Researchers from Northwestern Medicine And University of Louisville are in the midst of a clinical trial to examine the use of stem cell infusions to re-educate the immune system of recipients of transplanted organs. Such re-education of the immune system might completely eliminate the need for anti-rejection medicines.
Organ transplant recipient must take several pills each day for the remainder of their lives. These medicines are drugs that suppress the immune system, and these drugs have many undesirable side effects. Prolonged use of these drugs can cause high blood pressure, diabetes, infections, heart disease, and cancer. Therefore a stem cell-based approach that obviates the need for drugs that inhibit the immune system would offer transplant recipients better quality of life and few health risks for transplant patients.
Joseph Leventhal, a transplant surgeon at Northwestern Memorial Hospital said, “The preliminary results are exciting and may have a major impact on organ transplantation in the future. With refinement, this approach may prove to be applicable to the majority of patients receiving the full spectrum of solid organ transplants.” Leventhal is the main author of this study in collaboration with Suzanne Ildstad, who is the director of the Institute of Cellular Therapeutics at the University of Louisville. The study is, in fact, one of the first of its kind, since it does not require that the organ donor and recipient do not have to be tissue matched.
For standard kidney transplants, the organ donor, who has agreed to donate a kidney, provides their kidney for transplantation to the recipient. In this study, the organ donor not only provides a kidney, but also a small quantity of blood cells. Approximately one month before the transplant, the organ donor gives some bone marrow by means of a procedure called “apheresis.”
Apheresis removes whole blood from a patient, and then uses a centrifuge-like instrument to separate blood components. These separated portions are removed and the remaining components used for retransfusion. The blood components are separated into fluids, otherwise known as plasma, platelets, and white blood cells. From the white cell fraction, a group of cells that the study cells “facilitating cells” are isolated. The organ recipient’s bone marrow is partially ablated with radiation.
The kidney is then transplanted into the recipient’s body, and one day later, the facilitating cells are given to the recipient. Because the organ recipient’s bone marrow has been semi-ablated, the facilitating cells have space to grow without competition from the recipient’s bone marrow. The goal of this is to make within the recipient two bone marrow stem cell systems that are completely functional in one person. The patient is given anti-immune system drugs, but he or she is slowly weaned off them, with the goal of all anti-rejection drugs being ended within one year of the transplant. To qualify for this study, patients must have compatible blood types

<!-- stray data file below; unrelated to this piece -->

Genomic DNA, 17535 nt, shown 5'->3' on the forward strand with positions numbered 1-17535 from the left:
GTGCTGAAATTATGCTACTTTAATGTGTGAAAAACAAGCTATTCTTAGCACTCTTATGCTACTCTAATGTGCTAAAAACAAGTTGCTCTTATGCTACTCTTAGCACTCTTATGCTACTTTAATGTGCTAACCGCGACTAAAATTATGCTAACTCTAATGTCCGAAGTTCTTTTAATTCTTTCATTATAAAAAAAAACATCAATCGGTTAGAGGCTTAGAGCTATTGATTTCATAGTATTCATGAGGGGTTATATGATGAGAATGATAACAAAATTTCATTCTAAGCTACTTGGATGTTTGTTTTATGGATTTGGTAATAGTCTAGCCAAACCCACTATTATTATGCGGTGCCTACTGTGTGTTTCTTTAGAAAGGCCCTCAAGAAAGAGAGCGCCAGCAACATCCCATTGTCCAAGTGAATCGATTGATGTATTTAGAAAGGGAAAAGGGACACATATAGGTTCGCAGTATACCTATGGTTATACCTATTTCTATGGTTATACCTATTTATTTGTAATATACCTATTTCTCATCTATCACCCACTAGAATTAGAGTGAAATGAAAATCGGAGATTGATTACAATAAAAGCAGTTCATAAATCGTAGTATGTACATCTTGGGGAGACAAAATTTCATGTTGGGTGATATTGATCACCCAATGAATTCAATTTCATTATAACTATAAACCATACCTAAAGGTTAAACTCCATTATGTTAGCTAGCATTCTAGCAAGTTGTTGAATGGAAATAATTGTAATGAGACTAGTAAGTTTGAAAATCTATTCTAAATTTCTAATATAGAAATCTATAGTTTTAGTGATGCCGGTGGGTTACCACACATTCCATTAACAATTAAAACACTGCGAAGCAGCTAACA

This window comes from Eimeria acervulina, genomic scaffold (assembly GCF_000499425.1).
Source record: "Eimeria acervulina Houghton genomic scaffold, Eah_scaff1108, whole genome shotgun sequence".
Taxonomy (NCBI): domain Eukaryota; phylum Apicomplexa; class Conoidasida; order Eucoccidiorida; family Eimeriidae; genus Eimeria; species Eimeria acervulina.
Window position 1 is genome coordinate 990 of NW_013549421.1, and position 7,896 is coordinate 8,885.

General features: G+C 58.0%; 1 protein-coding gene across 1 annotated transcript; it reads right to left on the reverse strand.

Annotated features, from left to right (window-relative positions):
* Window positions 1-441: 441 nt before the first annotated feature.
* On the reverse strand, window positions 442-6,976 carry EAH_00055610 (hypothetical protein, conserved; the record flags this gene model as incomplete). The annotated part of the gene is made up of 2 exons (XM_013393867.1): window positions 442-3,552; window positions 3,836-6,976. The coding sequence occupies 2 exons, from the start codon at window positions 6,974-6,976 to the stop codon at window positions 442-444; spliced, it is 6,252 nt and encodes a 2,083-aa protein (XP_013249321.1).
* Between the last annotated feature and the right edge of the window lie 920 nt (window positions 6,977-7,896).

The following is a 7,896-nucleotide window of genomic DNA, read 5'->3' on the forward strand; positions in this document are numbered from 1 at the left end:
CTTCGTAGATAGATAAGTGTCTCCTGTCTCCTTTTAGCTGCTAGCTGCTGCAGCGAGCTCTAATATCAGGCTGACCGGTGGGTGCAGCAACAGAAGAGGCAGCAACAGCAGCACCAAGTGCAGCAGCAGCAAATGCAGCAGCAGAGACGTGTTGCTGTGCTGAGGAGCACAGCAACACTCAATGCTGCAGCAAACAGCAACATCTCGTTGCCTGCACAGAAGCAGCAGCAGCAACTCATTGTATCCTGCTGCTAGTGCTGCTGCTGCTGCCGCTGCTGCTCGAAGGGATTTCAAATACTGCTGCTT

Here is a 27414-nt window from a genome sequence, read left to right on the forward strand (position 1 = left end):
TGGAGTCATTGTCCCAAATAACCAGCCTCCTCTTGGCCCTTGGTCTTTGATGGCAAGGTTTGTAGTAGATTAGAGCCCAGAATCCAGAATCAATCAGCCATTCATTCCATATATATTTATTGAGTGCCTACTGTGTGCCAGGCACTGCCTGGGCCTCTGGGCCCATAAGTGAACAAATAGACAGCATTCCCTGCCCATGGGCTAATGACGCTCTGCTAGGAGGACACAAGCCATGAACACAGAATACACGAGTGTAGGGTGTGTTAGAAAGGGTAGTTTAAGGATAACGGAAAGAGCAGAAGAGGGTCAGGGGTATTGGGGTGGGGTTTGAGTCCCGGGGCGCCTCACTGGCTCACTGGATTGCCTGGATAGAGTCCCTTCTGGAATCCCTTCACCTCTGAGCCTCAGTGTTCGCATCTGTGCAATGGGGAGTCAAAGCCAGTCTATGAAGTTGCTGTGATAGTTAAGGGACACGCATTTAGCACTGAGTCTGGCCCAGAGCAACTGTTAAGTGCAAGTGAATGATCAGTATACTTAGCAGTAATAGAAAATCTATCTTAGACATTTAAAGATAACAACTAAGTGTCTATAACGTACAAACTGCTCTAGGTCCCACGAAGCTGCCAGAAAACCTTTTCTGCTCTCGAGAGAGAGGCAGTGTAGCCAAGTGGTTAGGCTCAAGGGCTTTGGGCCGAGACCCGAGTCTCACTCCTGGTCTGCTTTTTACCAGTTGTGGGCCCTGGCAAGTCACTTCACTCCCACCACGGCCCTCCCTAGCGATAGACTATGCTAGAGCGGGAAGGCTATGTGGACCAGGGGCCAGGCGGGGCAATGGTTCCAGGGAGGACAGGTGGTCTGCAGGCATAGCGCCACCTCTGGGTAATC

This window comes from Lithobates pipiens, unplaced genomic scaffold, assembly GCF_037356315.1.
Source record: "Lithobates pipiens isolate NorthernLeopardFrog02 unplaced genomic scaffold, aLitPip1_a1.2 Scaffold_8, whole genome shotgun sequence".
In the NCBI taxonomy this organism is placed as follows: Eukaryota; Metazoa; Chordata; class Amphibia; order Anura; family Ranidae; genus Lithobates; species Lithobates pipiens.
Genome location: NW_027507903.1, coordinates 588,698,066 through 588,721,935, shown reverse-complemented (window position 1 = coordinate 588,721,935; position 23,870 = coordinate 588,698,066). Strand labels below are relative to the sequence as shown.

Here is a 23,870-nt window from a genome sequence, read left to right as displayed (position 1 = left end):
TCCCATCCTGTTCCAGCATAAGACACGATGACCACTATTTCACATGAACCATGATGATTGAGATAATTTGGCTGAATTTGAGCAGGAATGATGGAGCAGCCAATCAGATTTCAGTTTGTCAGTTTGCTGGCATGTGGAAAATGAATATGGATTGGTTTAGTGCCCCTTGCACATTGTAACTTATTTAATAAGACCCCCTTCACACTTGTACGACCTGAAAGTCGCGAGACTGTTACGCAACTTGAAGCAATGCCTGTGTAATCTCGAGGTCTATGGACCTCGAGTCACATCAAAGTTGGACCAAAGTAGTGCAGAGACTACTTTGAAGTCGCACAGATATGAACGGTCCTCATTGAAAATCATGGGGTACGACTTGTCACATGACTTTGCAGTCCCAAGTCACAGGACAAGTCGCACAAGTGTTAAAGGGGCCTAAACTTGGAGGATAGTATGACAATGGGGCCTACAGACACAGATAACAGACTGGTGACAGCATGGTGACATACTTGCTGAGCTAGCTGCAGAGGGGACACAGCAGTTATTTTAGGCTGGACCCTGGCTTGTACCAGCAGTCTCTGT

Ildstad provided this insight, “This is something I have worked for my entire life.” Ildstad pioneered the discovery of the “facilitating cell.” This trial is ongoing, but the initial results are immensely encouraging, since some transplant patients seem to not need their anti-rejection medicines anymore even though they now have a kidney inside them that was not tissue matched. Specifically, five of eight people who underwent this treatment protocol were able to stop all immunosuppressive therapy within a year after their kidney and stem-cell transplants,. Note that four of these five patients received kidneys that came from unrelated donors. Notably, all of these patients maintained entirely donor-derived immune systems with no signs of Graft-versus-Host disease. Ildstad and her team have since treated seven more people. “We continue to see good results,” she says. This could easily revolutionize solid organ transplantation.